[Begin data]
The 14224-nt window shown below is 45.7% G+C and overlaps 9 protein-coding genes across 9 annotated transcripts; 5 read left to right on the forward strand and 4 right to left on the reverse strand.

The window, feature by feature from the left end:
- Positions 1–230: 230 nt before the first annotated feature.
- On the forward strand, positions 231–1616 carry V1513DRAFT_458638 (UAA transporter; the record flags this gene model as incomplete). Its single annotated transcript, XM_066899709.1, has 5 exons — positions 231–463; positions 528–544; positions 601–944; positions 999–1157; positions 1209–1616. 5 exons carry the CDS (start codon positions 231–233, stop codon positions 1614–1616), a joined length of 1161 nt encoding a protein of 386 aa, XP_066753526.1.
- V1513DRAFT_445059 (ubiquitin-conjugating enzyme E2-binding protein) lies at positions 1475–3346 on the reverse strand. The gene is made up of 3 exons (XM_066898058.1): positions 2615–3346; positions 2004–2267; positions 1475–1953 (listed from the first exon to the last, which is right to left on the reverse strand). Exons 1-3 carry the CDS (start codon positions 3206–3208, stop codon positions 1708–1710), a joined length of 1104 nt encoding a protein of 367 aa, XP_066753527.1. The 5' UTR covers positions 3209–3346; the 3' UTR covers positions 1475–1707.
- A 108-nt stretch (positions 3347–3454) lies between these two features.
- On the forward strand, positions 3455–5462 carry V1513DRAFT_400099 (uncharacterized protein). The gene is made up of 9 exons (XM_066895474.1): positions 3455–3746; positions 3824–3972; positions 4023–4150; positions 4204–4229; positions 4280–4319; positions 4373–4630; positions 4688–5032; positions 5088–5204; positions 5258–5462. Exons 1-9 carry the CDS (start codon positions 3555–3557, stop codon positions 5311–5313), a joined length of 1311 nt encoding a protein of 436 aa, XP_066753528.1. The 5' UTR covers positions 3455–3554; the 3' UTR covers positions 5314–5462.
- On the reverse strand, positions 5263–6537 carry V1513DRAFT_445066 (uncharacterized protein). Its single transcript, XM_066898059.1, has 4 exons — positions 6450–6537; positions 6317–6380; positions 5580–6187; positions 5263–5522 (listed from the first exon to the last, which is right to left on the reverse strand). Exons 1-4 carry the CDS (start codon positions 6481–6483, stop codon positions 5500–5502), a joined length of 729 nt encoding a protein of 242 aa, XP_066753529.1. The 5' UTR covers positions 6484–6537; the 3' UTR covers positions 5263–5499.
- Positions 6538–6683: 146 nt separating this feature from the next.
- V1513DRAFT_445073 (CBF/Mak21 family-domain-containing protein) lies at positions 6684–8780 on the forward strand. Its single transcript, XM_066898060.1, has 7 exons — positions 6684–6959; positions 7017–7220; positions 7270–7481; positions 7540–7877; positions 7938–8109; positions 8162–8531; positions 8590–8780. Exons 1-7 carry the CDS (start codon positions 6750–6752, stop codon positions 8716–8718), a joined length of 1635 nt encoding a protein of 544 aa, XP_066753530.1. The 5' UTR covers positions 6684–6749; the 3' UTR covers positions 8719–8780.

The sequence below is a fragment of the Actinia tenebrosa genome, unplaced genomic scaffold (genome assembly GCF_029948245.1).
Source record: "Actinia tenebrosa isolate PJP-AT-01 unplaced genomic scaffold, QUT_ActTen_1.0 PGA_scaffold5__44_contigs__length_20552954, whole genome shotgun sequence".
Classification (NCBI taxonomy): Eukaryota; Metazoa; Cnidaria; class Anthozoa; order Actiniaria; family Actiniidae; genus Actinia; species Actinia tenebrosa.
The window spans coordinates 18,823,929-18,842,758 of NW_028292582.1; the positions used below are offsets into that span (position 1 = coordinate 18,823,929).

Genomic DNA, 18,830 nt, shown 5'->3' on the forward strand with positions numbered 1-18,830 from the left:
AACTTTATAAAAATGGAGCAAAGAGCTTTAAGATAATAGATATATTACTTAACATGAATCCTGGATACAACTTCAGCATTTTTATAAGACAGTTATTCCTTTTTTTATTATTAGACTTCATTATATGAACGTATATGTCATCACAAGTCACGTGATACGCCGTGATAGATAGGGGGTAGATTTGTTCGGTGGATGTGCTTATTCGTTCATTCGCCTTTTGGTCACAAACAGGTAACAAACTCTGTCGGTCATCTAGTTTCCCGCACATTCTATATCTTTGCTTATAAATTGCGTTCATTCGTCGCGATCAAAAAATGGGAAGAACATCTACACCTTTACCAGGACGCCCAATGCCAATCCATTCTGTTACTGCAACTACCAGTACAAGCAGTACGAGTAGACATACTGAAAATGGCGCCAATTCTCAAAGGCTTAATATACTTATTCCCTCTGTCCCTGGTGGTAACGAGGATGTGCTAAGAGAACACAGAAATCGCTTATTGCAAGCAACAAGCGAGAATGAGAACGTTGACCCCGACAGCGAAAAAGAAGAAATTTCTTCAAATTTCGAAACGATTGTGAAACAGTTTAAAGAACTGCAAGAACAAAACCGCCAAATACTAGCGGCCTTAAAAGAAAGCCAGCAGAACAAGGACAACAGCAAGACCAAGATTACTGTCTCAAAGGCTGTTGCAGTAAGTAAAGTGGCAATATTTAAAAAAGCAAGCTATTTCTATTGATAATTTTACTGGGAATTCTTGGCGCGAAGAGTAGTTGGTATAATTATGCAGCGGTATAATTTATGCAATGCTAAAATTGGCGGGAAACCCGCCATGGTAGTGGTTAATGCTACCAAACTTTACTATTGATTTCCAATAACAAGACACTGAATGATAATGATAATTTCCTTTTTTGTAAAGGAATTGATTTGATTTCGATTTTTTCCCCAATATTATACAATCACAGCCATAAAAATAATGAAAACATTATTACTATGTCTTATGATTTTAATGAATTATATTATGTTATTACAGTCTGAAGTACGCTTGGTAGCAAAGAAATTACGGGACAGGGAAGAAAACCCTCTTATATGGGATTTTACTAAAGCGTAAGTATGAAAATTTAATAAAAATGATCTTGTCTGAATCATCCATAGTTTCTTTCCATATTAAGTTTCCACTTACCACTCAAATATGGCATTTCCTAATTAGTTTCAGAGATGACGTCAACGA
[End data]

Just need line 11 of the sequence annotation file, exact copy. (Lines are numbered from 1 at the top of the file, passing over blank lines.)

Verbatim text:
The sequence below is a fragment of the Actinia tenebrosa genome, unplaced genomic scaffold (genome assembly GCF_029948245.1).